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The Great Vistium Video Hack

I came into possession of a Vistium XC75B/495 video camera, and I decided to hack up a cable arrangement and power feed that would let me drive the sound and video signals into a VCR. I didn't figure it would be too difficult - after all, I had hacked a personal computer videoconferencing setup into working with a VCR some time before. I figured it would be a fairly simple matter of figuring out the connector diagram and just hooking up the wires!

Alas, it was not nearly that simple.

The camera is a little toy about the size of a lemon that includes a nice color camera and microphone, and its only I/O is a single cable that terminates in a male 8-pin round plug. Here's a diagram of the plug - remember, you've got the wire in your hand and you're looking at the open end of the plug and seeing where the pins stick up:

     _    _
    |1|  |2|
  _     _   _
 |3|   |4| |5|
   _   _   _
  |6| |7| |8|

Pardon the really bad ASCII art; just visualize a circular plug with those eight pins poking out at you. The little gap in the middle row is just that - a gap, not a keyway or anything.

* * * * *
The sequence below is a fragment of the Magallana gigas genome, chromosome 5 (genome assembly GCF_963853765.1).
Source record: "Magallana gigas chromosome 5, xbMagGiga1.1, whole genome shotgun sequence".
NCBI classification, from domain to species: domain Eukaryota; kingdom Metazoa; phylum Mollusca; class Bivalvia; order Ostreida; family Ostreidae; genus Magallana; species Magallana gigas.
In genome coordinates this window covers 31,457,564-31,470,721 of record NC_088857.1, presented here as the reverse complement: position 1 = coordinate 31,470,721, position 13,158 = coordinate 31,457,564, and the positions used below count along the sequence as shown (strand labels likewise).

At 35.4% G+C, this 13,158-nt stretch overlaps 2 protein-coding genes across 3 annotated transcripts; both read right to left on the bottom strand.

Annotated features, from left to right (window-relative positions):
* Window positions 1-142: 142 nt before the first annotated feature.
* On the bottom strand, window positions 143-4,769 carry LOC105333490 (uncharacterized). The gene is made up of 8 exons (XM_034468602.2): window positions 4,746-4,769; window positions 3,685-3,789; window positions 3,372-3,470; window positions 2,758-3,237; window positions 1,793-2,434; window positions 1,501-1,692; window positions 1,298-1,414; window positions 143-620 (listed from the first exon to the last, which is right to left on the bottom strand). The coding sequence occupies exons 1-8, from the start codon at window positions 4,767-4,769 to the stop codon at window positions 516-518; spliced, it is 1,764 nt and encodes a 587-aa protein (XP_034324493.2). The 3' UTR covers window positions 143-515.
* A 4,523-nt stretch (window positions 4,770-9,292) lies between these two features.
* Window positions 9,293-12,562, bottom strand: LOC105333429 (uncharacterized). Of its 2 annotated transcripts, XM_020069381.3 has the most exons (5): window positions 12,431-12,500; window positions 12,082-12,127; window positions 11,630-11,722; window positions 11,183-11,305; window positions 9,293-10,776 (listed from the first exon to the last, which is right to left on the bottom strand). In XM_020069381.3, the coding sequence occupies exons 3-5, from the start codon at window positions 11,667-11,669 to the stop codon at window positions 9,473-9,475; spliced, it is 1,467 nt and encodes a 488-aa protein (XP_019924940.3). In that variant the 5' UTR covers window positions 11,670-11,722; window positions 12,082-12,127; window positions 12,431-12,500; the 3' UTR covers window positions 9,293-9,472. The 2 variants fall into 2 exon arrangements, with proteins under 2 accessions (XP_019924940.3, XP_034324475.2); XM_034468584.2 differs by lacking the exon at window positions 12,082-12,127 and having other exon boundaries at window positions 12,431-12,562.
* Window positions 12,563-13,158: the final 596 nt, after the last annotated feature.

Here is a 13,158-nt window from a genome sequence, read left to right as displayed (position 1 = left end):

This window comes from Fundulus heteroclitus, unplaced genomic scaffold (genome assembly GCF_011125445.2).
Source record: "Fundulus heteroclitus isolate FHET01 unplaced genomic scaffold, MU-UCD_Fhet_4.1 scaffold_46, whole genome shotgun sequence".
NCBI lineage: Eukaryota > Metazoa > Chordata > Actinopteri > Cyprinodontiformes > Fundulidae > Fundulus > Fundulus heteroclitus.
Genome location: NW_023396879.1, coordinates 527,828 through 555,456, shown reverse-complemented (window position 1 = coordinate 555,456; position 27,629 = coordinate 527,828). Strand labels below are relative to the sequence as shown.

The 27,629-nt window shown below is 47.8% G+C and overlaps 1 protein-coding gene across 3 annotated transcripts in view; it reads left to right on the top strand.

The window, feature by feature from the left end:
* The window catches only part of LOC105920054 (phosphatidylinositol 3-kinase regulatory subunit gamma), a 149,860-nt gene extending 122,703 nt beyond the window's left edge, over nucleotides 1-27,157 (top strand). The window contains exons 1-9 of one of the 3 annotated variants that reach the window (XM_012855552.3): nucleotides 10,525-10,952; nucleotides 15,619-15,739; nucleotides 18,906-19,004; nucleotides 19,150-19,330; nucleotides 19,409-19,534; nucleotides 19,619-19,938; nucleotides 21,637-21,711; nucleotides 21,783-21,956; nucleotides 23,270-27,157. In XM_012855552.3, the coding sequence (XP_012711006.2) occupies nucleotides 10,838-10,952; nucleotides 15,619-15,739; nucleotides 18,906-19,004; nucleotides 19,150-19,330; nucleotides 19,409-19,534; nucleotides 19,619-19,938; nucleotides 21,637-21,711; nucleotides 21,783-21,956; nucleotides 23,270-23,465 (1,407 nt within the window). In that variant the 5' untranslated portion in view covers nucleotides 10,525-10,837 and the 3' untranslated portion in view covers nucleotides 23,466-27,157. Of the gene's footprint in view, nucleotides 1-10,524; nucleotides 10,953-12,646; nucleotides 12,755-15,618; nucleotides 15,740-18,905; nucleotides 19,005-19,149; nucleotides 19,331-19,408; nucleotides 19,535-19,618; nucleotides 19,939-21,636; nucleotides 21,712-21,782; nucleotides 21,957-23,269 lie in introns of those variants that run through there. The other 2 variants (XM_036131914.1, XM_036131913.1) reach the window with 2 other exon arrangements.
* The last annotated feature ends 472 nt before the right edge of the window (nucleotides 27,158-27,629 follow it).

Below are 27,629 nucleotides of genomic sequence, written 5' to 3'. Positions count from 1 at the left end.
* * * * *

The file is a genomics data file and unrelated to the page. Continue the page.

The camera came with a little leaflet that describes how to operate the features, and I was excited to see a pinout diagram for this cable on page 4! Here's what the booklet says about the pins:

The pin configuration of the connector is as follows:
Pin 1 = +5V (+-5%) power input Pin 5 = video out (CVBS)
Pin 2 = power ground input Pin 6 = no connection
Pin 3 = signal ground Pin 7 = no connection
Pin 4 = audio signal Pin 8 = signal ground

So, off we go! I cobbled up the cables, hooked up 5VDC, turned it on, and... NOTHING!

The power LED would not come on, no signals of any kind, nothing.

I checked and rechecked my wiring, the diagram, my connections, and everything else I could think of - I could find no mistakes, but the little camera just sat there like a stone. I finally abandoned the effort and pitched the whole mess back into the corner of the workbench, figuring the camera might be bad or something.

Ages later, I dug the whole mess out again and decided to try and find out where my earlier efforts had gone wrong. I checked and rechecked everything two or three more times, then hooked it up for a test - you guessed it, it failed again.

At this point, I figured the whole thing was a bust anyway, so I might as well resort to some more invasive procedures to try and figure out the problem. After a great deal of screwing around with the no-tamper screws holding the silly thing together, I had the camera completely taken apart on the bench. I was quite impressed with the circuitry; lots of surface-mount stuff and what looks like quite a bit of processing power on board.

On a whim, I unplugged the cable from the main circuit board and then used a continuity tester to chase the wiring from the round male connector to the circuit board connector. Imagine my surprise when I found that only four of the round male connector pins actually went anywhere, and on top of that, pins 1 and 2 were not connected to anything! (Remember, the diagram in the booklet indicated that pins 1 and 2 were the power feed!)